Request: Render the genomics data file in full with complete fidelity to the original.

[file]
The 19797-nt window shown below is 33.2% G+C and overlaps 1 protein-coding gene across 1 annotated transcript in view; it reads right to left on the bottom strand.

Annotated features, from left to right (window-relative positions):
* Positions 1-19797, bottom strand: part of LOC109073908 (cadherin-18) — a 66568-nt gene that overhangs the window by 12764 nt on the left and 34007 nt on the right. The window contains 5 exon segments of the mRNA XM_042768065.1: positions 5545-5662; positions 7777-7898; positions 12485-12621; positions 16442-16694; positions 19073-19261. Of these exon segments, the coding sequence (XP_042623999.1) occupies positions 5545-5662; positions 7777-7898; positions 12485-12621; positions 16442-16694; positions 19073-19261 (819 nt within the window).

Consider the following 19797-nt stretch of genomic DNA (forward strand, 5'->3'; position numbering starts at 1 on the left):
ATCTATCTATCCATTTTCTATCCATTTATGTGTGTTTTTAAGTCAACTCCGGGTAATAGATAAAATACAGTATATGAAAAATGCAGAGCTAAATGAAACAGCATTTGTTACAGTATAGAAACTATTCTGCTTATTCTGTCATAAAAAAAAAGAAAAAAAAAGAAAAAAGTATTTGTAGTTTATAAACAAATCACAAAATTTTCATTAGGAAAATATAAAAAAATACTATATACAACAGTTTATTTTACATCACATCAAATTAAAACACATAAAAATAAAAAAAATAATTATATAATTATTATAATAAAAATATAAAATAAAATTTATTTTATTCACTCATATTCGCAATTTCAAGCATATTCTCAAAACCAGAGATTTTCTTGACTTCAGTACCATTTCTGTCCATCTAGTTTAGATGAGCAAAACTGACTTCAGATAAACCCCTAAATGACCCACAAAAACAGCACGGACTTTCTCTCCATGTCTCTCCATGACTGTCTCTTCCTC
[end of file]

The 19797-nt window shown below is 33.2% G+C and overlaps 1 protein-coding gene across 1 annotated transcript in view; it reads right to left on the bottom strand.

Annotated features, from left to right (window-relative positions):
* Positions 1-19797, bottom strand: part of LOC109073908 (cadherin-18) — a 66568-nt gene that overhangs the window by 12764 nt on the left and 34007 nt on the right. The window contains 5 exon segments of the mRNA XM_042768065.1: positions 5545-5662; positions 7777-7898; positions 12485-12621; positions 16442-16694; positions 19073-19261. Of these exon segments, the coding sequence (XP_042623999.1) occupies positions 5545-5662; positions 7777-7898; positions 12485-12621; positions 16442-16694; positions 19073-19261 (819 nt within the window).

Consider the following 19797-nt stretch of genomic DNA (forward strand, 5'->3'; position numbering starts at 1 on the left):
ATCTATCTATCCATTTTCTATCCATTTATGTGTGTTTTTAAGTCAACTCCGGGTAATAGATAAAATACAGTATATGAAAAATGCAGAGCTAAATGAAACAGCATTTGTTACAGTATAGAAACTATTCTGCTTATTCTGTCATAAAAAAAAAGAAAAAAAAAGAAAAAAGTATTTGTAGTTTATAAACAAATCACAAAATTTTCATTAGGAAAATATAAAAAAATACTATATACAACAGTTTATTTTACATCACATCAAATTAAAACACATAAAAATAAAAAAAATAATTATATAATTATTATAATAAAAATATAAAATAAAATTTATTTTATTCACTCATATTCGCAATTTCAAGCATATTCTCAAAACCAGAGATTTTCTTGACTTCAGTACCATTTCTGTCCATCTAGTTTAGATGAGCAAAACTGACTTCAGATAAACCCCTAAATGACCCACAAAAACAGCACGGACTTTCTCTCCATGTCTCTCCATGACTGTCTCTTCCTC